The three main challenges of climate change are: increasing temperature, changes of rain patterns, changes of sea level which have direct and strong impact to least developing countries. As a country that just recovered from the civil war, and with limited development progress, Cambodia is vulnerable to the climate change, because Cambodia is a agricultural country with the majority of the population depend upon the agricultural products and other natural resources for their daily living. As stated clearly in Khmer proverb “Farming requires water, fighting requires food supply”, that is importance for our agriculture sector, our living and as well as the entire national development. Rice and Fish is our staple food, traditional and strategic. Within this context, the impacts caused by the climate change for agriculture, water resources, fisheries and people health and others will lead to severe food security and socio-economic development problems, as we have limited resources technically, financially and institutionally in response to the climate change.
The Royal Government of Cambodia, as a signatory of the United Nations Convention on Climate Change and Kyoto Protocols, Cambodia is fully aware of the impact and will continue to do its best to implement this convention and protocol. In fact, in reducing the greenhouse effects we have implemented many Win-Win measures to support the sustainable development such as clean project mechanism, promotion of renewable energy, campaign on oil and energy saving, conservation of forest in national natural reserves and protected forest areas as well as voluntary activities of the private sector in the promotion of the use of renewable energy from agriculture wastes for their production, especially the use of bio-energy, rice husk and bio-gas for electricity production and cooking at the rural areas.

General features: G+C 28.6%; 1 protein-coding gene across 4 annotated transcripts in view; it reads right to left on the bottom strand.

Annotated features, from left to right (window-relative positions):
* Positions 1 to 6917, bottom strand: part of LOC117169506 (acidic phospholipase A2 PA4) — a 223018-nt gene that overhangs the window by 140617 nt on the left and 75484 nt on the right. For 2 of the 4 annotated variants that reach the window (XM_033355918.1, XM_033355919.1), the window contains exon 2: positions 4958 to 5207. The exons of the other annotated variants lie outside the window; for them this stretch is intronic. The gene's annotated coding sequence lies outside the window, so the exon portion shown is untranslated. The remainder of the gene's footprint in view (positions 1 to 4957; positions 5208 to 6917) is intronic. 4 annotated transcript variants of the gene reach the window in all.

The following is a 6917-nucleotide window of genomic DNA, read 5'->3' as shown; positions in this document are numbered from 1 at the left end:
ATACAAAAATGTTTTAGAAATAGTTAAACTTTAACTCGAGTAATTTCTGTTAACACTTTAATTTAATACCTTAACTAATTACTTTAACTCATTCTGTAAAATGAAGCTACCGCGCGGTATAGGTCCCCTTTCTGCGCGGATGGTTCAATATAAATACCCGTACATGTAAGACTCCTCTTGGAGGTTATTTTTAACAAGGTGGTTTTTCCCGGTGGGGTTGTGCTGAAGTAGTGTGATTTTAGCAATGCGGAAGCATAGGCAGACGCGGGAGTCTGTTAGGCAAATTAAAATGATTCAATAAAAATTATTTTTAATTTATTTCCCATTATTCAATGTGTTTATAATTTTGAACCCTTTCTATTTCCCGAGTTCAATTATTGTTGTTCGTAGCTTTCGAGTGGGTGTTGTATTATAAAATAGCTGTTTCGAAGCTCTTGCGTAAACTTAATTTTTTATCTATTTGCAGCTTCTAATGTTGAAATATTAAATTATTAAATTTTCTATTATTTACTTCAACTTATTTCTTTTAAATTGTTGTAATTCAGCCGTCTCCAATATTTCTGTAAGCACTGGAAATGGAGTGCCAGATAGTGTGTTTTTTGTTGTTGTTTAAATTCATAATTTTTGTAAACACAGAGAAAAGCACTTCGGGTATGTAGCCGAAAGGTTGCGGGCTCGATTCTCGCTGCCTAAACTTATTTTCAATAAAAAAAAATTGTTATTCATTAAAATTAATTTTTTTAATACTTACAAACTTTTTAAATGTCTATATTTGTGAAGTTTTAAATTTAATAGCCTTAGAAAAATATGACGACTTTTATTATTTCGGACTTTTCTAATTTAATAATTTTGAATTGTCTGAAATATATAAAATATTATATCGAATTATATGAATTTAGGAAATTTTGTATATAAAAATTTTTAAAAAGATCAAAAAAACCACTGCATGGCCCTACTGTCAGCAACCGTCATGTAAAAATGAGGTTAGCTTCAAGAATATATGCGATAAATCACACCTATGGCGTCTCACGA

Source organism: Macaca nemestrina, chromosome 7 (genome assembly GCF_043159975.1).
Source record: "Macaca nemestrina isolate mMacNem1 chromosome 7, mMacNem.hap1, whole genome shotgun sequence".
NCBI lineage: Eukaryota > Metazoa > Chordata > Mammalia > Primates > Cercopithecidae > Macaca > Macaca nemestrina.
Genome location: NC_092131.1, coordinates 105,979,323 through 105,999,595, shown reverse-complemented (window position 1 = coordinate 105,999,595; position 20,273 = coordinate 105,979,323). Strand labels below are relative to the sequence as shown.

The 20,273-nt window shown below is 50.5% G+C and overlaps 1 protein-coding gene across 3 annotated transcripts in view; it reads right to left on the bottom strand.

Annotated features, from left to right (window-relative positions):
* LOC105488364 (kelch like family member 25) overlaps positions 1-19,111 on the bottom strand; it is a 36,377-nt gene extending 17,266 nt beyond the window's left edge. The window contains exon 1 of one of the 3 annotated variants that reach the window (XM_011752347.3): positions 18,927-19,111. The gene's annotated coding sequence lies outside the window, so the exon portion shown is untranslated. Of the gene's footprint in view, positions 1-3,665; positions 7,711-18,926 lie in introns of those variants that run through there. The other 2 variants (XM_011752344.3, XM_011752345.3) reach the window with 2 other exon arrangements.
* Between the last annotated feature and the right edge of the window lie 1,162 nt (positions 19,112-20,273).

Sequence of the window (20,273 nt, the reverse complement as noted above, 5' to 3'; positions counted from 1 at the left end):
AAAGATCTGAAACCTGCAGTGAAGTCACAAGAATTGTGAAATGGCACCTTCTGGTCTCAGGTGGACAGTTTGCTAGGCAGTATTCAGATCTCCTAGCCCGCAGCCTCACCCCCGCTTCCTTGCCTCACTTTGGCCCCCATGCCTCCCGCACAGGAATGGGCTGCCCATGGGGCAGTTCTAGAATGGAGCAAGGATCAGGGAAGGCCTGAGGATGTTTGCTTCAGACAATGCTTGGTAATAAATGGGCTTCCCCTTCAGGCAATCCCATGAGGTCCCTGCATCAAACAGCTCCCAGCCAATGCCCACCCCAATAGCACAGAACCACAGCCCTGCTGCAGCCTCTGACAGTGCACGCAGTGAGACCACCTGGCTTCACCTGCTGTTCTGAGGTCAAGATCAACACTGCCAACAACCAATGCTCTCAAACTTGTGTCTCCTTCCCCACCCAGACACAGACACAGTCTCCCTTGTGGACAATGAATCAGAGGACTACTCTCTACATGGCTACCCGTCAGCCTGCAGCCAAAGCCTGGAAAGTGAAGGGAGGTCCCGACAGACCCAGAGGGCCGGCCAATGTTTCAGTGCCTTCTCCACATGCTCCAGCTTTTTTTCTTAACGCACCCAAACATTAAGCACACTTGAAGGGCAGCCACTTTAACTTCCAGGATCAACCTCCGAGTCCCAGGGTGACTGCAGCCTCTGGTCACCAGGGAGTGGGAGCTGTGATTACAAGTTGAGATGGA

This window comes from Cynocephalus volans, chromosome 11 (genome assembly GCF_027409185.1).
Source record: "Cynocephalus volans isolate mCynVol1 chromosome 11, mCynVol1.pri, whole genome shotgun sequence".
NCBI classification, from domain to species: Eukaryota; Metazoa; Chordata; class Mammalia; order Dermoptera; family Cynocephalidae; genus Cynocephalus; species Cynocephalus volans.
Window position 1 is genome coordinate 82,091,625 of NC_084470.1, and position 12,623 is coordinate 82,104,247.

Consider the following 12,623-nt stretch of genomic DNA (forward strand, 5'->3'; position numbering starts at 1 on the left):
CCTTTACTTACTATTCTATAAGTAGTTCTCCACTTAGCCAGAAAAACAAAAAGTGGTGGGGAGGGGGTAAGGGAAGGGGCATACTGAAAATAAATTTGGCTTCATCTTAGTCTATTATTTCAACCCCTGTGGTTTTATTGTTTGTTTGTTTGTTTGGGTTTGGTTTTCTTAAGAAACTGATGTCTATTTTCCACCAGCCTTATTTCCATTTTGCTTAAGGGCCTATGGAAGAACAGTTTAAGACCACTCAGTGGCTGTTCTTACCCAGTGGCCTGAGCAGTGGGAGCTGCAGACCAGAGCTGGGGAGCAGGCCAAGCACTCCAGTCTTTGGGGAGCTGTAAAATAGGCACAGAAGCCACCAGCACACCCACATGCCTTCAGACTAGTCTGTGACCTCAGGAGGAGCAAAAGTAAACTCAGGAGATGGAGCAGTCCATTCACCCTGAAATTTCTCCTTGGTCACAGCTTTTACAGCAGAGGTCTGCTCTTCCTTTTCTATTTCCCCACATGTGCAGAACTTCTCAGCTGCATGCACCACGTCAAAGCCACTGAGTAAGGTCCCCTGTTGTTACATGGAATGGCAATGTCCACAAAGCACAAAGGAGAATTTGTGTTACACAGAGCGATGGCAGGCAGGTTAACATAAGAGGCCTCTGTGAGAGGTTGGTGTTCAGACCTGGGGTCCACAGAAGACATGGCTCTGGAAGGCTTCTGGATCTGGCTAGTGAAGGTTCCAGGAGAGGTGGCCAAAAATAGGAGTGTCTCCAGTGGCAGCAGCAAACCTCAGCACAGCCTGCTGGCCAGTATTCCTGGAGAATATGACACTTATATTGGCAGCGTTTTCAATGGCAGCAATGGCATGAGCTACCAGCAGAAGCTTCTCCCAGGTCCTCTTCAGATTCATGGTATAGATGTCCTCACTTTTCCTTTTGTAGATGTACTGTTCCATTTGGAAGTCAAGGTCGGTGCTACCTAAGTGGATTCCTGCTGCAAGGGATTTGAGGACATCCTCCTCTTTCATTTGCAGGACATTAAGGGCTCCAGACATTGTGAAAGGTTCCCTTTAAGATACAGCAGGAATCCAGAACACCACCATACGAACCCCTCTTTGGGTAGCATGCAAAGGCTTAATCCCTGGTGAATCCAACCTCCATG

In forestry sector, we have implemented some projects by the forestry administration to reduce the greenhouse effects by the mitigation of the lose of forest, degradation of forest, preservation of forest as well as raising the living standard of the community within the projects whether inside or outside the national natural resources protected areas.
For the adaptation of climate change measures, the Royal Government of Cambodia has implemented program activities of adaptation of climate change in late 2006, which has 39 projects for implementation to response to immediate needs of communities to adapt themselves with climate change.
In agricultural sector, as I have already mentioned earlier, the climate changes, hence, it is necessary to change the practice of our farmers which has been traditionally carrying out, basically from rice transplanting to the use of rice seeds. Otherwise, we would not be able to ensure food security and development.